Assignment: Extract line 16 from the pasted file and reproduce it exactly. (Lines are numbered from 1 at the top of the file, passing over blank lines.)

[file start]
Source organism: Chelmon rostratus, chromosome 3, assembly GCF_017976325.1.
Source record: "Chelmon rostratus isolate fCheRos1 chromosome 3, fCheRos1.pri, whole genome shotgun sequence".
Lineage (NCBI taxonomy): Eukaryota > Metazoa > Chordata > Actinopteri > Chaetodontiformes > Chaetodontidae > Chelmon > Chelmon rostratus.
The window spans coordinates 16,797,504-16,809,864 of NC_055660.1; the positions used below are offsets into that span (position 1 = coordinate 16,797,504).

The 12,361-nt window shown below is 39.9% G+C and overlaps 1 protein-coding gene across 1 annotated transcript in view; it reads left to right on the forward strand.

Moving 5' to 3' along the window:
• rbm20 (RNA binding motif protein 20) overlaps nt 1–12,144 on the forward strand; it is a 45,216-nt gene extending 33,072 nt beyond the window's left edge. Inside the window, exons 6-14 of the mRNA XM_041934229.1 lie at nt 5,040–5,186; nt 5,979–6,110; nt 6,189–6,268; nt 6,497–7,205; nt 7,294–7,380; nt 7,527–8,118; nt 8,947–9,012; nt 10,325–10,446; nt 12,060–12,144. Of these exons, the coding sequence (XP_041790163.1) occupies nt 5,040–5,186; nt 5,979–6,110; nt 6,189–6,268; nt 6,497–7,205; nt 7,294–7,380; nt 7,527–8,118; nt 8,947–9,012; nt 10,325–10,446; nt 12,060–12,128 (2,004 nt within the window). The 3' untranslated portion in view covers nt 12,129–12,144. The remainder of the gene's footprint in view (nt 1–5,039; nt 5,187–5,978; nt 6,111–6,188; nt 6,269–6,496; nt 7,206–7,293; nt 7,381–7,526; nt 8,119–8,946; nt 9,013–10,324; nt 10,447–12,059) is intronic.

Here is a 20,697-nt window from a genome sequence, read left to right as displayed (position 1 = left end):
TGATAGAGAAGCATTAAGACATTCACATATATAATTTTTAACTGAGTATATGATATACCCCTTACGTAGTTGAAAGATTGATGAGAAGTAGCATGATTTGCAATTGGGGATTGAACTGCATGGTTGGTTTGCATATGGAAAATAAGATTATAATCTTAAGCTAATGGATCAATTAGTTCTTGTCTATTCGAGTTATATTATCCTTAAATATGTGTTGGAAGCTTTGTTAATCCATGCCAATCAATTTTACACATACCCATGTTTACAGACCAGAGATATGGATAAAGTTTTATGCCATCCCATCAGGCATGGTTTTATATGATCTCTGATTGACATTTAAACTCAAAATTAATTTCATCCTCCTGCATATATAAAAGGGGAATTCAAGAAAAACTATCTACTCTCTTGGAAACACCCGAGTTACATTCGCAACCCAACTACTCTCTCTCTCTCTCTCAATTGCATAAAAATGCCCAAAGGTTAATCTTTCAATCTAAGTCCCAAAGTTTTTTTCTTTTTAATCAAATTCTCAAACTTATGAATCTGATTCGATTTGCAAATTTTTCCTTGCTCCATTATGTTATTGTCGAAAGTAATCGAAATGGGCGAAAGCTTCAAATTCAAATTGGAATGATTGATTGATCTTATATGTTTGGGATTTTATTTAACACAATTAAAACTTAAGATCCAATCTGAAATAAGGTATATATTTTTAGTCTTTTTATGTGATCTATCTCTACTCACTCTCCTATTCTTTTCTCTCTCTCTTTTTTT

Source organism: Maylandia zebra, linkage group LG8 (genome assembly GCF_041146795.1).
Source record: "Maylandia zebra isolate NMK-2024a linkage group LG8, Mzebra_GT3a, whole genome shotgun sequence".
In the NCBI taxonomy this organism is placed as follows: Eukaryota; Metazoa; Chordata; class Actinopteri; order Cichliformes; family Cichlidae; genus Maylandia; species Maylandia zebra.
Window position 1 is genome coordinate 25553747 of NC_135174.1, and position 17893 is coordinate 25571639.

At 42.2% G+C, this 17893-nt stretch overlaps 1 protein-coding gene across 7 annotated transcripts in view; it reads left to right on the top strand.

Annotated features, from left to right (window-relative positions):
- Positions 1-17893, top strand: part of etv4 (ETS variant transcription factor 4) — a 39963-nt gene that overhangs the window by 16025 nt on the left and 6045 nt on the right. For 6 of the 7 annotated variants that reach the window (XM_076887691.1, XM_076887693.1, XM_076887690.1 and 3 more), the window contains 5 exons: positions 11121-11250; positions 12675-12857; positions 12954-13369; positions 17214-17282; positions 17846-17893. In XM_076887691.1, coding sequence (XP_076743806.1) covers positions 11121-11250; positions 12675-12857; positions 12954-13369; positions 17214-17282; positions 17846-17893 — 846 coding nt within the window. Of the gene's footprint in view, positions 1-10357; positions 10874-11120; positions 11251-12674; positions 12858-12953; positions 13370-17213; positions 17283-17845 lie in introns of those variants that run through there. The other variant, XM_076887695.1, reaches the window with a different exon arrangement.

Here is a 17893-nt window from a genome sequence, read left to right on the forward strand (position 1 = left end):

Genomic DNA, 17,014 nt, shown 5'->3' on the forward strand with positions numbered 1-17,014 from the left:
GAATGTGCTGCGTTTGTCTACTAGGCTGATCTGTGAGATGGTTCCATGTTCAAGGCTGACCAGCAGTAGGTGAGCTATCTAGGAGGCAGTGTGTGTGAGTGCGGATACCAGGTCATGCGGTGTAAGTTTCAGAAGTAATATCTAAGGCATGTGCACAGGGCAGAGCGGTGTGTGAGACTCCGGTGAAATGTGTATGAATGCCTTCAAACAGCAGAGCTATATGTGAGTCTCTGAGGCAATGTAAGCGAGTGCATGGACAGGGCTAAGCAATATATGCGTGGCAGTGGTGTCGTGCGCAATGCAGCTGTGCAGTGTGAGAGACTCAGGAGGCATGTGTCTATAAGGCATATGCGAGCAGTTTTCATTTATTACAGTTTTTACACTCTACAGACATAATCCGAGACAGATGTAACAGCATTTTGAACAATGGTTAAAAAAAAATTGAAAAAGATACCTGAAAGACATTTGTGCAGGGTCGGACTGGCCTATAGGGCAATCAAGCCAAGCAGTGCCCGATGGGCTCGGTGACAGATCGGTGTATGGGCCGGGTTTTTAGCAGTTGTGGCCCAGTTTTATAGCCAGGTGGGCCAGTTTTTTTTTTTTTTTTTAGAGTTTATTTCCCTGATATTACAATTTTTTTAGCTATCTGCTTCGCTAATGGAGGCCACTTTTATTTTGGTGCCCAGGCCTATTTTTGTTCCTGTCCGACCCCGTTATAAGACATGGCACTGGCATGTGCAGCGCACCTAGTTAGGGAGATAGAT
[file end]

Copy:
- Positions 1-17893, top strand: part of etv4 (ETS variant transcription factor 4) — a 39963-nt gene that overhangs the window by 16025 nt on the left and 6045 nt on the right. For 6 of the 7 annotated variants that reach the window (XM_076887691.1, XM_076887693.1, XM_076887690.1 and 3 more), the window contains 5 exons: positions 11121-11250; positions 12675-12857; positions 12954-13369; positions 17214-17282; positions 17846-17893. In XM_076887691.1, coding sequence (XP_076743806.1) covers positions 11121-11250; positions 12675-12857; positions 12954-13369; positions 17214-17282; positions 17846-17893 — 846 coding nt within the window. Of the gene's footprint in view, positions 1-10357; positions 10874-11120; positions 11251-12674; positions 12858-12953; positions 13370-17213; positions 17283-17845 lie in introns of those variants that run through there. The other variant, XM_076887695.1, reaches the window with a different exon arrangement.